The shipping industry is a major contributor to global greenhouse gas (GHG) emissions, which is why it is important to optimize every aspect of the efficiency of ocean-going vessels. This includes the antifouling paint that ensures hydrodynamic efficiency. Measuring the thickness of the antifouling on top of all other paint layers using THz cross-correlation spectroscopy (THz-CCS) underwater could enable vessel operators to monitor the state of the paint on ship hulls and plan any vessel’s sailing route and maintenance optimally. However, due to the high absorption of water in the THz domain, measuring through any significant amount of water is impossible, making a water removal method necessary. This study shows how a THz-CCS system can be packaged for underwater measurements using a molded silicone contact seal. In combination with a spectroscopic model for data treatment, the thickness of a single paint layer is retrieved underwater. This paves the way for a more advanced system capable of measuring multilayer maritime paint underwater, which will enable shipping companies to continuously monitor the paint layers’ thickness.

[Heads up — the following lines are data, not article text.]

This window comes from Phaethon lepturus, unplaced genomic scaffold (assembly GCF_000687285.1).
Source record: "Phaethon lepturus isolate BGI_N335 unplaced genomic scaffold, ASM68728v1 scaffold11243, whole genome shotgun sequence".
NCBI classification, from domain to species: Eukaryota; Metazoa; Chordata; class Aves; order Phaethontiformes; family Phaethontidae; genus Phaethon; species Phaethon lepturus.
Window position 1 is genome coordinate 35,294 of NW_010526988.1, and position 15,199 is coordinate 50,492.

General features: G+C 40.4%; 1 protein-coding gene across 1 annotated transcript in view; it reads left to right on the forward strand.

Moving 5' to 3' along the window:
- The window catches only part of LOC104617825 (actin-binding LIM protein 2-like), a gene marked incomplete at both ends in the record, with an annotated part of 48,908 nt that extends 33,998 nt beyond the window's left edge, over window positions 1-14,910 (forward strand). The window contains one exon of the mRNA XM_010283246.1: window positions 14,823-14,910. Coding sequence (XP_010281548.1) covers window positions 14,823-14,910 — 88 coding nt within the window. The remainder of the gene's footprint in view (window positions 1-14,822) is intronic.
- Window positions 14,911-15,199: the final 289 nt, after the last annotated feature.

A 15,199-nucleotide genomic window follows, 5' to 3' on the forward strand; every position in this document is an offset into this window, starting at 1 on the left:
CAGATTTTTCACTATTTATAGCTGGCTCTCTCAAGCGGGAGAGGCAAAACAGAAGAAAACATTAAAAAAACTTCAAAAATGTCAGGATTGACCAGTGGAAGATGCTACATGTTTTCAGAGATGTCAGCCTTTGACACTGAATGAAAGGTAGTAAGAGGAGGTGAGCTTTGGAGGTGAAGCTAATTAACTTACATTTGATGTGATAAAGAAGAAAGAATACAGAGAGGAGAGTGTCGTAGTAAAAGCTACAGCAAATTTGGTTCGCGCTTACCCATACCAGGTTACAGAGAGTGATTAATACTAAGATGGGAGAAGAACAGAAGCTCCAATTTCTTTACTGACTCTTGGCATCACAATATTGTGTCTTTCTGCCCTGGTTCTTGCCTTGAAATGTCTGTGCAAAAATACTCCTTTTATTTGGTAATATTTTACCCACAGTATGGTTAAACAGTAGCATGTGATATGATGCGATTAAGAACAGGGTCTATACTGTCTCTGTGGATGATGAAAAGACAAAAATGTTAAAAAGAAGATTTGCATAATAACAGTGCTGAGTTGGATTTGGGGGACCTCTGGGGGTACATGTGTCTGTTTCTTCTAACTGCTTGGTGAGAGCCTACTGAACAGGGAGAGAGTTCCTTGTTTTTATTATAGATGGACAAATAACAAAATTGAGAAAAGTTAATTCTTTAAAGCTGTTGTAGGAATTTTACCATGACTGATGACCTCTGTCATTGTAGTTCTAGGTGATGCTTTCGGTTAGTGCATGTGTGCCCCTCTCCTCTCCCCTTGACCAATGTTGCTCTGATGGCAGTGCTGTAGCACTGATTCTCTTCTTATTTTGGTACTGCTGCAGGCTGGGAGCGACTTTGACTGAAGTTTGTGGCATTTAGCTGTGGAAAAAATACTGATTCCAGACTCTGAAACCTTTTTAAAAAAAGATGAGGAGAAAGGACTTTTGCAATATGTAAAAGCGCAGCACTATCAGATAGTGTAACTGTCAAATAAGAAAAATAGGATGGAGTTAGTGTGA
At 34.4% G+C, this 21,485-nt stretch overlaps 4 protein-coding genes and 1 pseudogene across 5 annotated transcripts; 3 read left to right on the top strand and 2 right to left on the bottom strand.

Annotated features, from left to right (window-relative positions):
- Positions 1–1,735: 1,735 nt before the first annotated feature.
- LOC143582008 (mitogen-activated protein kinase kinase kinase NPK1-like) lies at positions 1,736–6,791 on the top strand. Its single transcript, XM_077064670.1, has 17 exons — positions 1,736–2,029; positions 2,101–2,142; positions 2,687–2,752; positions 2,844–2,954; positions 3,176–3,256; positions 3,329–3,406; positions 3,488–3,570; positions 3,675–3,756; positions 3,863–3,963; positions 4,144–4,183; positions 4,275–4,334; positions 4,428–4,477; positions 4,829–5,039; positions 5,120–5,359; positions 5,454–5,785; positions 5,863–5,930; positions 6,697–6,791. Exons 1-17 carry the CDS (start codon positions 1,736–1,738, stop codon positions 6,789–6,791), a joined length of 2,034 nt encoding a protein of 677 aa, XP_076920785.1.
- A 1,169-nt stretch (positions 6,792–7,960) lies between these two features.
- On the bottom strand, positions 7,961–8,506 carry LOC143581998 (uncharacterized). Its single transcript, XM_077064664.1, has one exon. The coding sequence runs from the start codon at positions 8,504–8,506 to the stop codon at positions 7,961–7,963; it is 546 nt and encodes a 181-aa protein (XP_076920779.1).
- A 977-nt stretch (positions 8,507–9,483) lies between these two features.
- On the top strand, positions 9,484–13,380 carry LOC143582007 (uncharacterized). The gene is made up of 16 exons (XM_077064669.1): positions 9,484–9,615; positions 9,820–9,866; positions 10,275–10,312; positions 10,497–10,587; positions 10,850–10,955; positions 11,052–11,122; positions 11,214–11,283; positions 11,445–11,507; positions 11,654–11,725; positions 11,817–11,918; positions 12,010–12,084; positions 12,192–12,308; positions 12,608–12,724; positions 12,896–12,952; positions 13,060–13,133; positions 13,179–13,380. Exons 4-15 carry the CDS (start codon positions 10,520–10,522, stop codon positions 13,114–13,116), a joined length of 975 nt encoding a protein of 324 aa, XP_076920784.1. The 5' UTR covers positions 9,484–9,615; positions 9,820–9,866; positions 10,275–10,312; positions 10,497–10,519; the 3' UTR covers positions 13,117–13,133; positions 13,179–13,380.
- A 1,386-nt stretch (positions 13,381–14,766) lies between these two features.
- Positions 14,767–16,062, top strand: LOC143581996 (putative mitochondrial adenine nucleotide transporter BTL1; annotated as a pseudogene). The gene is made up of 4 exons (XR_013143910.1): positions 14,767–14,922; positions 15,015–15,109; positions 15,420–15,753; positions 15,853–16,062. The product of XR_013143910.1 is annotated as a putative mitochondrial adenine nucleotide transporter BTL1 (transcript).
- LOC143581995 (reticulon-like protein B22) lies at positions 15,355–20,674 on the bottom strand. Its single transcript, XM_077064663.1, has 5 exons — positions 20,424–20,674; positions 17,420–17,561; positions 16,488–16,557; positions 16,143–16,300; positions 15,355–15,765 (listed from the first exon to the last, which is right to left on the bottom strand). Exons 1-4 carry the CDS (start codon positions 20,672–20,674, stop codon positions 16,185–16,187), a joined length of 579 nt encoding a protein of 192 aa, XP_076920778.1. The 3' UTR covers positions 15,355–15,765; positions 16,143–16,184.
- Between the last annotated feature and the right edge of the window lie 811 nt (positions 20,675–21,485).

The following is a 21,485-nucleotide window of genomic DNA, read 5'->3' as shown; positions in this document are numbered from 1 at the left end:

- Terahertz cross-correlation spectroscopy
- Antifouling paint
- Stochastic fitting algorithm
- Time-of-flight analysis